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Defeating homelessness

Los Angeles is making progress, the mayor says, but there is no quick fix.

April 12, 2007|Antonio R. Villaraigosa | ANTONIO R. VILLARAIGOSA is the mayor of Los Angeles.

TODAY, IF ALL goes as planned, a group of activists will pitch tents on the south lawn of City Hall to highlight the need to combat homelessness in Los Angeles. They'll come bearing a list of demands, addressed to me, that amount to nothing less than the eradication of homelessness in our city on an express timetable.

What a miraculous day it would be if we could quickly meet these demands. But the reality is that the path to substantive change is not an easy one; homelessness is a complex problem rooted in decades of public policy failures, a rise in poverty and a lack of affordable housing.

Of course, everyone in our community has a right to shelter, food and assistance. By working together in partnerships public and private, governmental and philanthropic, we can make progress toward the goal of eradicating homelessness.

The construction of permanent, supportive, affordable housing is the cornerstone of my office's efforts. Recently, we announced plans to spend $137 million from the city's affordable-housing trust fund to build housing for Angelenos with the greatest needs. This money will leverage more than $1 billion in state and federal funds and enable us to build nearly 1,500 units of housing for low-income and homeless people. In addition to covering construction costs, part of the money will be used to subsidize rent and rehabilitation services.

Imagine that: $1 billion can provide only 1,500 units of housing in a city with a homeless population of nearly 50,000. If you include the county, that population balloons to more than 90,000.

The magnitude of homelessness in Los Angeles makes $1 billion look like pocket change. Turning the tide on poverty will be neither quick nor easy; it will be a long process, and it is a challenge.

One of my priorities when I took office in 2005 was to join with the county to streamline the Los Angeles Homeless Services Authority. This agency coordinates funding and programming for the nonprofit groups that provide support to those most in need. Now it must create a strategic plan to address the many root causes of homelessness, including mental health issues, substance abuse and a lack of job training.

In addition, my office has undertaken major reforms at the city's Housing Authority. This critical agency, which suffered from years of gross fiscal mismanagement and inefficiency, has stabilized. No longer will it operate at a $24-million annual loss or issue worthless vouchers to families in need.

For two years in a row, I have fully funded the city's affordable-housing trust fund at the maximum allowable amount of $100 million. This $200-million investment will allow us to break ground on housing complexes that will keep people from sleeping on the street.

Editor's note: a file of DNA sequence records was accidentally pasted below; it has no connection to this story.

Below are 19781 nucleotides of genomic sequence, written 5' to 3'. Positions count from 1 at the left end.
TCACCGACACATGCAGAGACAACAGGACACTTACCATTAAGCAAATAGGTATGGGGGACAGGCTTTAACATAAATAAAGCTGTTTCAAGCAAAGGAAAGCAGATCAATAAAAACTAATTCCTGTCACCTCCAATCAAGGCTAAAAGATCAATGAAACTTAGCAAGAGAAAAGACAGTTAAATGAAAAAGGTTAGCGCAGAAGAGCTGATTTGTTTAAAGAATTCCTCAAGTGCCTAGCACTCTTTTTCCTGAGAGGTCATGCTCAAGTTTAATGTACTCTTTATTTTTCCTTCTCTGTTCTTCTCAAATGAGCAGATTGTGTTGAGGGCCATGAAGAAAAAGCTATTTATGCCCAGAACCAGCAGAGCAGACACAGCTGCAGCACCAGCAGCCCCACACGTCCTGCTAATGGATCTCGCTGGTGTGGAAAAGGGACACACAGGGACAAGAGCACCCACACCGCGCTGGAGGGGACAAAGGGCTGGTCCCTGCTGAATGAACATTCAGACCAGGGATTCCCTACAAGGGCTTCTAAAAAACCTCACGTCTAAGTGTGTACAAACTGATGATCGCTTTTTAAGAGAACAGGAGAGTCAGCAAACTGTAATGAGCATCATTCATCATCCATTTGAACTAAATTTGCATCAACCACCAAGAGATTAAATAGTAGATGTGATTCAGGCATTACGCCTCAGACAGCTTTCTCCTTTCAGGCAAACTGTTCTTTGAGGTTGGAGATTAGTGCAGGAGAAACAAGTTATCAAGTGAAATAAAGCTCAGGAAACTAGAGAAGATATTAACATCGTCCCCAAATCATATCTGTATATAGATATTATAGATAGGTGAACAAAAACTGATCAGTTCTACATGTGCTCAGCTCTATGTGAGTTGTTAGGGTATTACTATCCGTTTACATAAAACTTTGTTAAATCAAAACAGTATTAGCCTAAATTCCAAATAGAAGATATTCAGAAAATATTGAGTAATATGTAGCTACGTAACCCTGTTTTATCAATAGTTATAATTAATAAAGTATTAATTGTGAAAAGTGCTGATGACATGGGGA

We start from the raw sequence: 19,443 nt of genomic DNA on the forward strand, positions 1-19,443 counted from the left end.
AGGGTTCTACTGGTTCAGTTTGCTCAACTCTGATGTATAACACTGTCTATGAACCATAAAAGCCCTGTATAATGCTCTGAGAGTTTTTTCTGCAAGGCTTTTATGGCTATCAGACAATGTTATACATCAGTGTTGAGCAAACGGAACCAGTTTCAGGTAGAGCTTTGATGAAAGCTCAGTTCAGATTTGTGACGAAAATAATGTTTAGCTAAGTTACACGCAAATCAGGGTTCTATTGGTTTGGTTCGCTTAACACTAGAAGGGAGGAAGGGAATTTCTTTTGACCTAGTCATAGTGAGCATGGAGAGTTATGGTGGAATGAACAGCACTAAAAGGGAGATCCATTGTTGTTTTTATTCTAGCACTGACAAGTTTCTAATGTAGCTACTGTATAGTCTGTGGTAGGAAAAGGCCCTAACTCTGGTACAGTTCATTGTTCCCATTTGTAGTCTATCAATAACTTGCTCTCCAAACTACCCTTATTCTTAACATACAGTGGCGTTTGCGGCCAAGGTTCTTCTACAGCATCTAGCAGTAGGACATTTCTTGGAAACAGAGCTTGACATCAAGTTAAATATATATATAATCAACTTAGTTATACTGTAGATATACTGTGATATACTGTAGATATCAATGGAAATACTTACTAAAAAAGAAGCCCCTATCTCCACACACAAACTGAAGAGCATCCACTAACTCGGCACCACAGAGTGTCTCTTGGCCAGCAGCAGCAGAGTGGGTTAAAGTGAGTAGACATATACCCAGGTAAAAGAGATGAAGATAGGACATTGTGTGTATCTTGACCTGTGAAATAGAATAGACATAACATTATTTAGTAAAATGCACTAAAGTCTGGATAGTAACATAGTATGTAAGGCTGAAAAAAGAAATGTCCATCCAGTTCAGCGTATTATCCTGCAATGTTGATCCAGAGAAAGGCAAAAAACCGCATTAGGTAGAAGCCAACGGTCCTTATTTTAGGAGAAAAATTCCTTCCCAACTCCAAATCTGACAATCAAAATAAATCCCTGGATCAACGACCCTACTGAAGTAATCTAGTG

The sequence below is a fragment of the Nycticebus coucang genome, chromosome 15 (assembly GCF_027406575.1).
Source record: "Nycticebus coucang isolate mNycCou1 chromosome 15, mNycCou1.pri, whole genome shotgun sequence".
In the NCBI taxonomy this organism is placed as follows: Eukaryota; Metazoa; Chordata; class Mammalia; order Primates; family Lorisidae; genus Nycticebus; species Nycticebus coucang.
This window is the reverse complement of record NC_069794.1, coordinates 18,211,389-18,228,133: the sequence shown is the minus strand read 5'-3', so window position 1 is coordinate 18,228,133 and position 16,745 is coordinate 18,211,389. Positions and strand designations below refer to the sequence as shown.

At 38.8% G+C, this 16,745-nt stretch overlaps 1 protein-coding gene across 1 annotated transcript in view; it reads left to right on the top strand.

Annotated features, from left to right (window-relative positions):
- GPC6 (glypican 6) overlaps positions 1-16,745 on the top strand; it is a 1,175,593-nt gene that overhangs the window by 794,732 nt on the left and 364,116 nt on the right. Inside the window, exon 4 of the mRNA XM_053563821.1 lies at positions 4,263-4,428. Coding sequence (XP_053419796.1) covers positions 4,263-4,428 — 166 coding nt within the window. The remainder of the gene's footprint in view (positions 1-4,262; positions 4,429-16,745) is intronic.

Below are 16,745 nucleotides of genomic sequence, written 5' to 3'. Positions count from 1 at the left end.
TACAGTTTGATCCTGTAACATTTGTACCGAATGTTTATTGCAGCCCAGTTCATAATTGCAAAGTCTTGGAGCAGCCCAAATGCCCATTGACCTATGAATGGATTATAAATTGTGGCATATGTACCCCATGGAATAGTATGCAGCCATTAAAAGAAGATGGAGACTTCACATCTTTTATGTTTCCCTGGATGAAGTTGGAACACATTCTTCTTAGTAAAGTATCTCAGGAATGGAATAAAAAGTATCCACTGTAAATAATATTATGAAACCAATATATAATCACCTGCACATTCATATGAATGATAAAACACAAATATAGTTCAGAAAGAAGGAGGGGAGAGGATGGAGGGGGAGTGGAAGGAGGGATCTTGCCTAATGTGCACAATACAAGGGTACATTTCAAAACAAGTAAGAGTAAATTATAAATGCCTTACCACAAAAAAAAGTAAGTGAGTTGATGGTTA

Clearly, there is much more to be done. Los Angeles needs a permanent funding source for the housing trust fund. Neighborhoods must embrace the placement of affordable housing and service centers throughout the city. Caring Angelenos must increase philanthropic efforts to target the problem. We must expand our approach to homelessness and find innovative ways to target its root causes.

The federal government must contribute its fair share. This year, the Department of Housing and Urban Development allotted $52,521,696 in funding for anti-homelessness initiatives in the L.A. area. That's a 13% decline in funding since last year. As our major partner in this mission, Washington cannot abdicate its responsibility to respond to urgent needs in the "homeless capital" of the nation. Our level of funding should be rising, not falling.

Everyone deserves dignity -- and security. Recent efforts by my office and the Police Department to reduce crime and disorder on skid row through the Safer City Initiative, which put about 50 additional police officers in the area, have drawn the wrath of some advocates. They say that homelessness itself is being criminalized; in fact, the homeless are being protected. They have enough of a daily struggle without having to fend for themselves against crime.

I understand the frustration of the protesters at City Hall today, and I share their commitment to finding permanent solutions to this great moral and social crisis of our time. We may not agree on every aspect of this struggle, but I know we are all fighting on the same side.

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